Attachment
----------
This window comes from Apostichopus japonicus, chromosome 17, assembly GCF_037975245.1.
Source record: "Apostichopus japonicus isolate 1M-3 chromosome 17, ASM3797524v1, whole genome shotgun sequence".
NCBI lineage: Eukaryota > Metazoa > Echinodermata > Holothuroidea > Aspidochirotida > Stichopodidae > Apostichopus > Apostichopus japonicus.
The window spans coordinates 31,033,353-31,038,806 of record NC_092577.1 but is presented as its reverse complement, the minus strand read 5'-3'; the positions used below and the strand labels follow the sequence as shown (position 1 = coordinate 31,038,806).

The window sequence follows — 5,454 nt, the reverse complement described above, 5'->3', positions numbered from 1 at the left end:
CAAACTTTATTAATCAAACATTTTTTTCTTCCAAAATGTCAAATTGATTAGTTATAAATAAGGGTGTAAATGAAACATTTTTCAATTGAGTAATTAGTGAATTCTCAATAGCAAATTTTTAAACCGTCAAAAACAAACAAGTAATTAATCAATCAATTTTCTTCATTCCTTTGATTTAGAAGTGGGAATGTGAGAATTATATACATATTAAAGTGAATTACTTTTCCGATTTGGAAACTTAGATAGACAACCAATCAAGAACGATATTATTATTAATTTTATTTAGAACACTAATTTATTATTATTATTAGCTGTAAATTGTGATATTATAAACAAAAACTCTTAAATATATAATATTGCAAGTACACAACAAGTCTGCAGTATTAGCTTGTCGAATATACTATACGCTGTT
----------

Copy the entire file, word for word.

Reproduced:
This window comes from Apostichopus japonicus, chromosome 17, assembly GCF_037975245.1.
Source record: "Apostichopus japonicus isolate 1M-3 chromosome 17, ASM3797524v1, whole genome shotgun sequence".
NCBI lineage: Eukaryota > Metazoa > Echinodermata > Holothuroidea > Aspidochirotida > Stichopodidae > Apostichopus > Apostichopus japonicus.
The window spans coordinates 31,033,353-31,038,806 of record NC_092577.1 but is presented as its reverse complement, the minus strand read 5'-3'; the positions used below and the strand labels follow the sequence as shown (position 1 = coordinate 31,038,806).

The window sequence follows — 5,454 nt, the reverse complement described above, 5'->3', positions numbered from 1 at the left end:
CAAACTTTATTAATCAAACATTTTTTTCTTCCAAAATGTCAAATTGATTAGTTATAAATAAGGGTGTAAATGAAACATTTTTCAATTGAGTAATTAGTGAATTCTCAATAGCAAATTTTTAAACCGTCAAAAACAAACAAGTAATTAATCAATCAATTTTCTTCATTCCTTTGATTTAGAAGTGGGAATGTGAGAATTATATACATATTAAAGTGAATTACTTTTCCGATTTGGAAACTTAGATAGACAACCAATCAAGAACGATATTATTATTAATTTTATTTAGAACACTAATTTATTATTATTATTAGCTGTAAATTGTGATATTATAAACAAAAACTCTTAAATATATAATATTGCAAGTACACAACAAGTCTGCAGTATTAGCTTGTCGAATATACTATACGCTGTT